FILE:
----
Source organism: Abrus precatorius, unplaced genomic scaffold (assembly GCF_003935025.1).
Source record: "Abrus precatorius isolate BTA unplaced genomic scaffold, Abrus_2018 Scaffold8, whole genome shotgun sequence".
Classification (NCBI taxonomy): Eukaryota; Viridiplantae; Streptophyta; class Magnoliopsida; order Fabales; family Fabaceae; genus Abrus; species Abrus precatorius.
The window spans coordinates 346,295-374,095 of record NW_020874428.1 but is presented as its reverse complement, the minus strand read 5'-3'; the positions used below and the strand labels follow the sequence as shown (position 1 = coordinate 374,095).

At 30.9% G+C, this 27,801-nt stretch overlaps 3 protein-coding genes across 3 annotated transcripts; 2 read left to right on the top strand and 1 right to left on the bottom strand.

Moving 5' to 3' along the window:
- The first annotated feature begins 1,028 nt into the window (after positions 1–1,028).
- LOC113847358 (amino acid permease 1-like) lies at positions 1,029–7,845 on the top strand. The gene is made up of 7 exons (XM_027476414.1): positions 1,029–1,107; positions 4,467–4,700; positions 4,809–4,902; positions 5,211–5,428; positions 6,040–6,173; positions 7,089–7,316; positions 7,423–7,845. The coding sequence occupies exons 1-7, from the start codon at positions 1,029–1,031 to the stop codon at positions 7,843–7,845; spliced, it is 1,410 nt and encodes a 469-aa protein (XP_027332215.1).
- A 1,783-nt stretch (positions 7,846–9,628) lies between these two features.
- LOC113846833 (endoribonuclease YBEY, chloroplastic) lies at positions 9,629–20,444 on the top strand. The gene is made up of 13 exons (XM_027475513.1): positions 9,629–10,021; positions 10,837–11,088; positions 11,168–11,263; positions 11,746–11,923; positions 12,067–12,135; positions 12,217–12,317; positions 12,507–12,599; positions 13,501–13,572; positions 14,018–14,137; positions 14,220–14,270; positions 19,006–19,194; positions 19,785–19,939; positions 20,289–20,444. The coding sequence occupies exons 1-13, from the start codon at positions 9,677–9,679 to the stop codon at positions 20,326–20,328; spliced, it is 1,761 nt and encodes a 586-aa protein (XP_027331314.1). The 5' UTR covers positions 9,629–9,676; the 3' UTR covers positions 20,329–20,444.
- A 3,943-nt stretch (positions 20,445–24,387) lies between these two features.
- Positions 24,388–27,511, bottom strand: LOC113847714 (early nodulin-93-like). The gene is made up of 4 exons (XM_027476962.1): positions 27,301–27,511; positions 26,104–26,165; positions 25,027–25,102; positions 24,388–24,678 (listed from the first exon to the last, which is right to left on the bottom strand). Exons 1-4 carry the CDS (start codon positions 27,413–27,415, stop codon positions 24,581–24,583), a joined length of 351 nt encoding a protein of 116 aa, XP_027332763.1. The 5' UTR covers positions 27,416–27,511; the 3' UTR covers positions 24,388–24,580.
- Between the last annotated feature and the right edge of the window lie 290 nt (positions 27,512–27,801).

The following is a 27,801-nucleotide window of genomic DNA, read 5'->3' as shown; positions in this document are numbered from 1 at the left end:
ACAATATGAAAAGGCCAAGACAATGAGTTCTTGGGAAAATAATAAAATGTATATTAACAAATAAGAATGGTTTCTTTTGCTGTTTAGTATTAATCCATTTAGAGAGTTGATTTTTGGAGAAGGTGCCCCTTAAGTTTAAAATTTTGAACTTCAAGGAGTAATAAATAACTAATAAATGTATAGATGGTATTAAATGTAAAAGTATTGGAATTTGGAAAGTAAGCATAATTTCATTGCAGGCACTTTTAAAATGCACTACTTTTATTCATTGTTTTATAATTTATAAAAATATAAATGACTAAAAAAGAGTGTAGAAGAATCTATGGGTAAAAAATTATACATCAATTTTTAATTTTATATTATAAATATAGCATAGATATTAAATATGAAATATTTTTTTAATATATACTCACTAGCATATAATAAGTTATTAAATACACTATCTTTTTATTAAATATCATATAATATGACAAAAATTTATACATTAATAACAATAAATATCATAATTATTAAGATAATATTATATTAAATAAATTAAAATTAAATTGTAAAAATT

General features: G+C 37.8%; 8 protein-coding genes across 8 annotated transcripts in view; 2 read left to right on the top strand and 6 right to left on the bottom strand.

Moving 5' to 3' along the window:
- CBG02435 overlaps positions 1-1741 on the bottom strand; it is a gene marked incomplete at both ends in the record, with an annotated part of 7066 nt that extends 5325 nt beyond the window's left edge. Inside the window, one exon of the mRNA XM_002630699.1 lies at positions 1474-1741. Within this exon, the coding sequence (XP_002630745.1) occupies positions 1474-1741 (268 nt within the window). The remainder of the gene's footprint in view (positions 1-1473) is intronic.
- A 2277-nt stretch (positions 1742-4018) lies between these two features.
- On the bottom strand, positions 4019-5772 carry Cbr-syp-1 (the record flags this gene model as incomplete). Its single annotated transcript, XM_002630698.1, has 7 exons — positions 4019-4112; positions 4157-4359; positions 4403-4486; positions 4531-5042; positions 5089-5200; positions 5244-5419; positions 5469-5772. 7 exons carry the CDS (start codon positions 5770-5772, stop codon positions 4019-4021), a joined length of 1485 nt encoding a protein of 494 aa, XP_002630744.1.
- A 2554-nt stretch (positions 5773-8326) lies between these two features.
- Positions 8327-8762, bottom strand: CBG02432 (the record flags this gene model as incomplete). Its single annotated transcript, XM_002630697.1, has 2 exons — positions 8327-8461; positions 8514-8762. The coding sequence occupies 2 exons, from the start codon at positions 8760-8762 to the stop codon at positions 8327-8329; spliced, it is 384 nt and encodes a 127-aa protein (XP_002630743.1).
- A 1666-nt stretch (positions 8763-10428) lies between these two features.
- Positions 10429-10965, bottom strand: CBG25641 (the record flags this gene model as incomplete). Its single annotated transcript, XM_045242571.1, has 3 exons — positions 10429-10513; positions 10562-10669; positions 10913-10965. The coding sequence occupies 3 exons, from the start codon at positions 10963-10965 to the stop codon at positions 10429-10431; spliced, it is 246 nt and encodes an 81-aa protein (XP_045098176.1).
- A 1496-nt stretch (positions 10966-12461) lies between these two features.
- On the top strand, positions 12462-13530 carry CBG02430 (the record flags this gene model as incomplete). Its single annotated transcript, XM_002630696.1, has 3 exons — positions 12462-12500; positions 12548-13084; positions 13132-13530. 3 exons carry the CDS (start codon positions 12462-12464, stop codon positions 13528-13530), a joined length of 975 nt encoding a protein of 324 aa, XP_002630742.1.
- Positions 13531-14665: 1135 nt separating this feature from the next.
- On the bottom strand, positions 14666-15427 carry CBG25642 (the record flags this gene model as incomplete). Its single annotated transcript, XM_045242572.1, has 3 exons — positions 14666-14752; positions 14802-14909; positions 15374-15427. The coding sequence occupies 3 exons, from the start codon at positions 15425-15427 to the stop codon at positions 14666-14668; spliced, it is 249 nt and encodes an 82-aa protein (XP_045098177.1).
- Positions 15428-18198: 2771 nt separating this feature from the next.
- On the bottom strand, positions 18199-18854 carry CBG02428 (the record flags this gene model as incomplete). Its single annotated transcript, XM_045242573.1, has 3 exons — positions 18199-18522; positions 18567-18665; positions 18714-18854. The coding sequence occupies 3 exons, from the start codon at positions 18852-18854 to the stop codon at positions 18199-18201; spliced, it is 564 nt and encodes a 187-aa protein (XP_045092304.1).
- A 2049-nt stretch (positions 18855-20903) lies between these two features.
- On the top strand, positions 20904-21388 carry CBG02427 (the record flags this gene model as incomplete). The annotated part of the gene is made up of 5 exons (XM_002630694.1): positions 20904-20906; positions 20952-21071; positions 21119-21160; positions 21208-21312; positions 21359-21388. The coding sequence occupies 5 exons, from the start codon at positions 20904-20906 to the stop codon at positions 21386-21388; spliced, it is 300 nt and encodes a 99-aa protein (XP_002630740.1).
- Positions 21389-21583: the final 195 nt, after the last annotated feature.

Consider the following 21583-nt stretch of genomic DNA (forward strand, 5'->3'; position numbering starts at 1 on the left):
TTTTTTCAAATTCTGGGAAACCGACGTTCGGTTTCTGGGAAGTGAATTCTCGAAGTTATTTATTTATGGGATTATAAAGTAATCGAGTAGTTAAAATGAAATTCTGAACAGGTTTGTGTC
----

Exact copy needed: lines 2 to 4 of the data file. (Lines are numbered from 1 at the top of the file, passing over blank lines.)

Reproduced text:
Source record: "Abrus precatorius isolate BTA unplaced genomic scaffold, Abrus_2018 Scaffold8, whole genome shotgun sequence".
Classification (NCBI taxonomy): Eukaryota; Viridiplantae; Streptophyta; class Magnoliopsida; order Fabales; family Fabaceae; genus Abrus; species Abrus precatorius.
The window spans coordinates 346,295-374,095 of record NW_020874428.1 but is presented as its reverse complement, the minus strand read 5'-3'; the positions used below and the strand labels follow the sequence as shown (position 1 = coordinate 374,095).